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The Police Commissioner's Office has started warning affected units that part of the fleet is to be axed as a cost-cutting measure, a source told the Herald yesterday.

The directive had "come from the top" and was "non-negotiable".

The Herald understands it could mean as much as 10 per cent of the fleet being taken off the nation's roads.

The force has 3397 frontline vehicles - including prisoner vans and motorbikes - so more than 300 could be cut and not replaced.

A spokesman for Commissioner Howard Broad said he would not comment on the matter.

The Police Association warned the public to brace itself for a reduced service given that resources were already "very lean" - particularly when compared to other countries.

President Greg O'Connor could not confirm the exact number of vehicles to be cut, but was aware the significant cost-cutting being arranged for the police included a reduction in the fleet.

"And we have seen what happens before when people are not getting the service they need. Failures in the police very quickly get to the front page of the paper."

Mr O'Connor said the axing could only lead to a reduction in service to the public.

Some "nostalgic views" that police could simply patrol on foot were logistically flawed, he said. "As desirable as that [idea] may well be for people ... to turn up to a violent domestic incident or when you have a problem at three o'clock in the morning, or an aggravated robbery ... that's something you need a vehicle for."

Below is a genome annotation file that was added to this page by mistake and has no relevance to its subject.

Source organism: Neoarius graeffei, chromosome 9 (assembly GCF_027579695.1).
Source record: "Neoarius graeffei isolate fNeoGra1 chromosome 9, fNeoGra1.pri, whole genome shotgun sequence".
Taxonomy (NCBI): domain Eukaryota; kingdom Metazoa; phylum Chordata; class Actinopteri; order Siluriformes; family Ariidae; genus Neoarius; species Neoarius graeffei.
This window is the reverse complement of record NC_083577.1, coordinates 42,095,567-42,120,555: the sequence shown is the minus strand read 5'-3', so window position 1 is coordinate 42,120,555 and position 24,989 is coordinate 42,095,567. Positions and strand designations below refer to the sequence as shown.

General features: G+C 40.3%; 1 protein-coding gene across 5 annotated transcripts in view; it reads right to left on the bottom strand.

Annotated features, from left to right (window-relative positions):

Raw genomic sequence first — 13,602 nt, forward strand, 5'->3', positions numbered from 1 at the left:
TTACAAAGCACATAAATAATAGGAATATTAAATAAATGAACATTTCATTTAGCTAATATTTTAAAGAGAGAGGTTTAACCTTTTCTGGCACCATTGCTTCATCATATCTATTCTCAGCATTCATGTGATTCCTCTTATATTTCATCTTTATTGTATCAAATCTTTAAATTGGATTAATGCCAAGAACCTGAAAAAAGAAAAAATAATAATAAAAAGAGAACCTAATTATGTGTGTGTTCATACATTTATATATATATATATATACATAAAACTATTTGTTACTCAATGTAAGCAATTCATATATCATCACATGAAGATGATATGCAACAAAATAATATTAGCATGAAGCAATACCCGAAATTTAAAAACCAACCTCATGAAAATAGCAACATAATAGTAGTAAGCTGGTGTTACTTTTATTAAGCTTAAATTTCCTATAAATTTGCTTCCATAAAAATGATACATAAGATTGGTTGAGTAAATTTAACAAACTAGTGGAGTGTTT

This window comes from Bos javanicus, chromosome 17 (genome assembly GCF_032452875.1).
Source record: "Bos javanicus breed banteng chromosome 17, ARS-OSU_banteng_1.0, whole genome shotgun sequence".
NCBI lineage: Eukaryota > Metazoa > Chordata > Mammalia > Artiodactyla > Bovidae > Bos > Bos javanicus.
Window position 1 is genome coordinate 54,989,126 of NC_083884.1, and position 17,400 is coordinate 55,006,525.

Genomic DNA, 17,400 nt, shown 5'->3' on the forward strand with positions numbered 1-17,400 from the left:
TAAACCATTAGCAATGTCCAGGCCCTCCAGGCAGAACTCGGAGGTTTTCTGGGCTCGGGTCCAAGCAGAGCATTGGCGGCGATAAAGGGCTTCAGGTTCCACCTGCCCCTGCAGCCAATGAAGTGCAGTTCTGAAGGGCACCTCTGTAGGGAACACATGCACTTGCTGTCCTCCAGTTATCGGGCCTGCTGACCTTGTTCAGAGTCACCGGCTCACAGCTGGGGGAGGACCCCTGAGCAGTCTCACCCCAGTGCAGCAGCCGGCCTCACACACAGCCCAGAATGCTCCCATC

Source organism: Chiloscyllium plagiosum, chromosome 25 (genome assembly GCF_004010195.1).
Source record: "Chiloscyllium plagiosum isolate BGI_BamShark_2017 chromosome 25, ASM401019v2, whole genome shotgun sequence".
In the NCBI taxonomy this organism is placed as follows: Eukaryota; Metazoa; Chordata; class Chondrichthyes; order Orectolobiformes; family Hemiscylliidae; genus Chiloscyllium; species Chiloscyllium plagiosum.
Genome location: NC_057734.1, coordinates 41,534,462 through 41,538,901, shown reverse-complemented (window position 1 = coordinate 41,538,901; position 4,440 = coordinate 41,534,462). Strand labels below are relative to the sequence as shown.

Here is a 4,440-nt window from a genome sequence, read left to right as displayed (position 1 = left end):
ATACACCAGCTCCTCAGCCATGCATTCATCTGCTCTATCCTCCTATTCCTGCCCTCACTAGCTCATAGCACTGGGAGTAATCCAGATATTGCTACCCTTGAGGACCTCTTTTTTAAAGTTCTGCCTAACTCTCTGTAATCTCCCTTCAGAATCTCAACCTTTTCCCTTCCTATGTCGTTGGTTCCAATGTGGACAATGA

Mr O'Connor questioned how the fleet cut correlated with National's pre-election promise to put another 50 police cars on the streets.

"We are not naive. We all know there's an economic crisis and that everyone has to do their bit. But if we are going to do this, then the public better be ready for a reduced service because it can only mean that."

Police minister Judith Collins said last night that the reduction in the fleet would not hamper the police's ability to fight crime.

"[In the May Budget] police were allocated $162.5 million extra in funding for operational matters and $10 million in funding for Tasers.

"We are in the worst economic times in 70 years and the police have identified a place they could make some savings knowing that they were also getting significant extra resourcing. "I've been assured that it will not impact greatly on their ability to do the job.

"They've made their own call on what they should be spending their resourcing on and I'm going to take their advice that that is the best use of the money."

The $162.5 million over four years is to fund the recruitment of 600 new officers.

Association vice-president Stuart Mills said when it was announced that the overall police budget had not increased.

"That means police are not being funded to match inflation-related cost pressures, or allow for fair pay movements.

"That means, despite the new staff, this will be a tough year."